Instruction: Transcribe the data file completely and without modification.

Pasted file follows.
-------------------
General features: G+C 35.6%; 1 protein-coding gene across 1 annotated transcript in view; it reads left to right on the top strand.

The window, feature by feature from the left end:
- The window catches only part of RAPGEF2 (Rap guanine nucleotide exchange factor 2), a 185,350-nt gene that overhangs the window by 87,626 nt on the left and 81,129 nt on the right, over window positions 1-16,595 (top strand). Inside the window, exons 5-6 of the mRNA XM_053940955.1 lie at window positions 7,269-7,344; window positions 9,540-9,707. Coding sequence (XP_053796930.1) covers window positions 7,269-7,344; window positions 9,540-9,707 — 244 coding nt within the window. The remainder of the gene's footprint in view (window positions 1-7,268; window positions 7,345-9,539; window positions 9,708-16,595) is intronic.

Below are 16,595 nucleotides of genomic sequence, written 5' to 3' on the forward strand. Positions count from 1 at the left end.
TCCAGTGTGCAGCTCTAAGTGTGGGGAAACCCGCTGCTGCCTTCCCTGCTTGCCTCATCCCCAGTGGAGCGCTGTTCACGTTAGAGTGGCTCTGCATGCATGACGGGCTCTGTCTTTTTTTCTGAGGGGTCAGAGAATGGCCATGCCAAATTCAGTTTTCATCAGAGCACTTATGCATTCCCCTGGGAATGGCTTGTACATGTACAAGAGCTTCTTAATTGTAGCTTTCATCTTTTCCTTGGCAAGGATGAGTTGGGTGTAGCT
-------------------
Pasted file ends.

General features: G+C 35.6%; 1 protein-coding gene across 1 annotated transcript in view; it reads left to right on the top strand.

The window, feature by feature from the left end:
- The window catches only part of RAPGEF2 (Rap guanine nucleotide exchange factor 2), a 185,350-nt gene that overhangs the window by 87,626 nt on the left and 81,129 nt on the right, over window positions 1-16,595 (top strand). Inside the window, exons 5-6 of the mRNA XM_053940955.1 lie at window positions 7,269-7,344; window positions 9,540-9,707. Coding sequence (XP_053796930.1) covers window positions 7,269-7,344; window positions 9,540-9,707 — 244 coding nt within the window. The remainder of the gene's footprint in view (window positions 1-7,268; window positions 7,345-9,539; window positions 9,708-16,595) is intronic.

Below are 16,595 nucleotides of genomic sequence, written 5' to 3' on the forward strand. Positions count from 1 at the left end.
TCCAGTGTGCAGCTCTAAGTGTGGGGAAACCCGCTGCTGCCTTCCCTGCTTGCCTCATCCCCAGTGGAGCGCTGTTCACGTTAGAGTGGCTCTGCATGCATGACGGGCTCTGTCTTTTTTTCTGAGGGGTCAGAGAATGGCCATGCCAAATTCAGTTTTCATCAGAGCACTTATGCATTCCCCTGGGAATGGCTTGTACATGTACAAGAGCTTCTTAATTGTAGCTTTCATCTTTTCCTTGGCAAGGATGAGTTGGGTGTAGCT